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Old 10-13-2018, 04:08 PM   #6  
Hawker445
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Joined APC: Jan 2012
Posts: 245
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Quote:
Originally Posted by vessbot View Post
I like the old way much better. And I've got a lot more instrument time looking at a new type (sky pointer) panel, so you can't accuse me of favoring familiarity. I think the sky pointer is downright stupid, for some objective reasons.

First, it violates a basic general scheme that tick marks are fixed to some outside-world fixed reference scale, with a single pointer representing the value of interest (or the thing we're controlling) and we try to control it to go the tick mark we want. Look at anything else: altitdue, heading, vertical speed, air speed. With the sky pointer that's backwards: we're taking the tick marks around with us, and the "outside world" fixed reference is the single marker. And that by itself wouldn't be so bad, if it wasn't in combination with the second general scheme that is violated:

At the center of the whole attitude indicator (old-style mechanical and sky pointer EFIS alike) is the airplane symbol, the thing that's locked to us, the pilot, and airplane. All around it (again, in both systems) is the "outside world:" the movable ground/horizon/sky that we're operating within. We fly our little airplane symbol around the "outside world" on the screen, a duplication of the real airplane and real outside world. OK, good so far. Now bring the sky pointer into it... at the top we have the sky pointer (representing the outside world) INSIDE of (and closer to the airplane symbol than) the bank angle tick marks that are fixed to the airplane. It's an inversion, or outside-in. It would be more intuitive and easier if the the airplane-fixed element was on the inside, close to the airplane symbol; and the outside-fixed element (the sky pointer) on the outside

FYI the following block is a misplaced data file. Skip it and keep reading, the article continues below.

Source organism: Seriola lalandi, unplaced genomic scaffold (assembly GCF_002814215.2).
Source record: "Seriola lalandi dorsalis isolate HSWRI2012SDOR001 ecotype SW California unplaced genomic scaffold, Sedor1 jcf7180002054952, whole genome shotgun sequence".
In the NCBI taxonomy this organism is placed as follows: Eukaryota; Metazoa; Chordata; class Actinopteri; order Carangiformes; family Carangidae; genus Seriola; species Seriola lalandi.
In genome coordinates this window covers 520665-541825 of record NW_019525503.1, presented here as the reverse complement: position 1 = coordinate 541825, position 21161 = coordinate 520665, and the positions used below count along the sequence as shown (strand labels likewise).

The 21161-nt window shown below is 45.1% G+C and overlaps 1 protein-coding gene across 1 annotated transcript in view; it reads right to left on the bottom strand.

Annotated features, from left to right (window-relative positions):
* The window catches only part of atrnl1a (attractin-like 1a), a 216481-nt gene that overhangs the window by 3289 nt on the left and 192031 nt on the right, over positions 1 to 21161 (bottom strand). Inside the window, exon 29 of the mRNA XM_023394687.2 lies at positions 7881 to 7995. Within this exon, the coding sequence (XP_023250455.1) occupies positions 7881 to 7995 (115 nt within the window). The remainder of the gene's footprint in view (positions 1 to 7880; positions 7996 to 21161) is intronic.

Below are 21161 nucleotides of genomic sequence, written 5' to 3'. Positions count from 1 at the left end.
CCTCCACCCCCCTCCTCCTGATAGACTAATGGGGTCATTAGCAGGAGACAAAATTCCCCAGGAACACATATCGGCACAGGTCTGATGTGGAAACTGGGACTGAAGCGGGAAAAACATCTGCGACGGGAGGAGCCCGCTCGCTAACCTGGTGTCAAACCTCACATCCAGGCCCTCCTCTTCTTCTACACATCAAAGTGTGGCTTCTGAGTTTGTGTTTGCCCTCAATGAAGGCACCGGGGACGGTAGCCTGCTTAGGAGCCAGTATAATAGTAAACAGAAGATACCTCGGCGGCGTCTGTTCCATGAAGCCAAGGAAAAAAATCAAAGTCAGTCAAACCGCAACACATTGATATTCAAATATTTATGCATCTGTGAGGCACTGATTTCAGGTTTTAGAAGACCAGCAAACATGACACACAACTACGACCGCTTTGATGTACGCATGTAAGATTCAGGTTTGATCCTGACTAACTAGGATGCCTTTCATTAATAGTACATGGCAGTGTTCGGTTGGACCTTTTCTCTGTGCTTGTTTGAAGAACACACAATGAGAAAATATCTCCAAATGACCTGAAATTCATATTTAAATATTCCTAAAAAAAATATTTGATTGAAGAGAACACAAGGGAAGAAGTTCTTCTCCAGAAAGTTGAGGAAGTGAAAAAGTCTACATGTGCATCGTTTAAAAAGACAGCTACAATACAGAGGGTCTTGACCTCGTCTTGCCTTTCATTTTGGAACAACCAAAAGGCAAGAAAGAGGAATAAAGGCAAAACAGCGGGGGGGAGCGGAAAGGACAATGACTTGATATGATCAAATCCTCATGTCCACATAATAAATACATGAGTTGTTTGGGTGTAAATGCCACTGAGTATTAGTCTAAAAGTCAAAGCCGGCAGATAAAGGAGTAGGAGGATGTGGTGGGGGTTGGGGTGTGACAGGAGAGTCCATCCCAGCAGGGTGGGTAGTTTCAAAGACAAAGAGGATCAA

It's a crap system. Maybe it was designed by human factors eggheads that have done the hard work to find it's really a better system despite my criticisms, but I think it's likelier that it was done for a dumber reason. (It wouldn't be the first ergonomic/human factors atrocity to make its way into a cockpit.) What I keep hearing is that it shows you a sky pointer that you know you're supposed to roll toward if you get disoriented... but guess what, the old style attitude indicators have one too, just on the outside where it belongs!

Shesh. Didn’t think it was that unpopular, just thought there was some trick that I was missing. I would seriously need some time to adjust my proficiency skills if I were to ever to hand fly an approach in IMC. I feel Like it just screws my instrument confidence and gets me disoriented every time I go back and forth. I’ll probably find something on flight simulator and do some basic turns/unusual attitudes.
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